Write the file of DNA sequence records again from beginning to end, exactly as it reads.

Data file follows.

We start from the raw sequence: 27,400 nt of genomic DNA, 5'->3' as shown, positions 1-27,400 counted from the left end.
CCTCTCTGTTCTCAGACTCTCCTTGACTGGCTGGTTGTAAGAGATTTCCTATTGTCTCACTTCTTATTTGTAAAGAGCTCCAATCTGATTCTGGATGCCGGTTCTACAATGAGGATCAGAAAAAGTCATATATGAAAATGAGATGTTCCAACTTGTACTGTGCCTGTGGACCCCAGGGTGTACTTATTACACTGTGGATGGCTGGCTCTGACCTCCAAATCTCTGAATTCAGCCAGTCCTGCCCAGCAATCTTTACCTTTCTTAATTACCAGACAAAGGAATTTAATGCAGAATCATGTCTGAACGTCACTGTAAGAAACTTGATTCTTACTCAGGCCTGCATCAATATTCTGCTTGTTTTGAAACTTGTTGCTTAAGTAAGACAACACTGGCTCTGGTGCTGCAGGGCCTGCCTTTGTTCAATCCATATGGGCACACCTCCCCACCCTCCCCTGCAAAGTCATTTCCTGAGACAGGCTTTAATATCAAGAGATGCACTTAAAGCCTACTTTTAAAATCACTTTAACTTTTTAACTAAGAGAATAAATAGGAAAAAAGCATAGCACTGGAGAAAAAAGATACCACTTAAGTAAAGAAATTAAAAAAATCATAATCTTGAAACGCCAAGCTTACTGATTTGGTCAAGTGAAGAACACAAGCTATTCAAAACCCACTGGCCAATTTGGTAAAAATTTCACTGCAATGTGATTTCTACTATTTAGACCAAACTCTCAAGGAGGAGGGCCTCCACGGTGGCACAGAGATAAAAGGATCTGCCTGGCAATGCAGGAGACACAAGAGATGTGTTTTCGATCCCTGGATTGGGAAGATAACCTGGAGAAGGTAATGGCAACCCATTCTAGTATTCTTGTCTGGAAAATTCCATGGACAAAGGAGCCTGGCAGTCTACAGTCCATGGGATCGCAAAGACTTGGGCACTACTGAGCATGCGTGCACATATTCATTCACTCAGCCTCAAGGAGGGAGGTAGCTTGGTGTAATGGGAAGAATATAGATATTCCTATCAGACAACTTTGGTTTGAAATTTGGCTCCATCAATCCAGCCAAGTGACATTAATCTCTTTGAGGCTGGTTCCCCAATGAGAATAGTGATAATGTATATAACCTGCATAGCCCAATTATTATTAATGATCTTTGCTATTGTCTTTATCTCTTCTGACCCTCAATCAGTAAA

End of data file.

We start from the raw sequence: 27,400 nt of genomic DNA, 5'->3' as shown, positions 1-27,400 counted from the left end.
CCTCTCTGTTCTCAGACTCTCCTTGACTGGCTGGTTGTAAGAGATTTCCTATTGTCTCACTTCTTATTTGTAAAGAGCTCCAATCTGATTCTGGATGCCGGTTCTACAATGAGGATCAGAAAAAGTCATATATGAAAATGAGATGTTCCAACTTGTACTGTGCCTGTGGACCCCAGGGTGTACTTATTACACTGTGGATGGCTGGCTCTGACCTCCAAATCTCTGAATTCAGCCAGTCCTGCCCAGCAATCTTTACCTTTCTTAATTACCAGACAAAGGAATTTAATGCAGAATCATGTCTGAACGTCACTGTAAGAAACTTGATTCTTACTCAGGCCTGCATCAATATTCTGCTTGTTTTGAAACTTGTTGCTTAAGTAAGACAACACTGGCTCTGGTGCTGCAGGGCCTGCCTTTGTTCAATCCATATGGGCACACCTCCCCACCCTCCCCTGCAAAGTCATTTCCTGAGACAGGCTTTAATATCAAGAGATGCACTTAAAGCCTACTTTTAAAATCACTTTAACTTTTTAACTAAGAGAATAAATAGGAAAAAAGCATAGCACTGGAGAAAAAAGATACCACTTAAGTAAAGAAATTAAAAAAATCATAATCTTGAAACGCCAAGCTTACTGATTTGGTCAAGTGAAGAACACAAGCTATTCAAAACCCACTGGCCAATTTGGTAAAAATTTCACTGCAATGTGATTTCTACTATTTAGACCAAACTCTCAAGGAGGAGGGCCTCCACGGTGGCACAGAGATAAAAGGATCTGCCTGGCAATGCAGGAGACACAAGAGATGTGTTTTCGATCCCTGGATTGGGAAGATAACCTGGAGAAGGTAATGGCAACCCATTCTAGTATTCTTGTCTGGAAAATTCCATGGACAAAGGAGCCTGGCAGTCTACAGTCCATGGGATCGCAAAGACTTGGGCACTACTGAGCATGCGTGCACATATTCATTCACTCAGCCTCAAGGAGGGAGGTAGCTTGGTGTAATGGGAAGAATATAGATATTCCTATCAGACAACTTTGGTTTGAAATTTGGCTCCATCAATCCAGCCAAGTGACATTAATCTCTTTGAGGCTGGTTCCCCAATGAGAATAGTGATAATGTATATAACCTGCATAGCCCAATTATTATTAATGATCTTTGCTATTGTCTTTATCTCTTCTGACCCTCAATCAGTAAA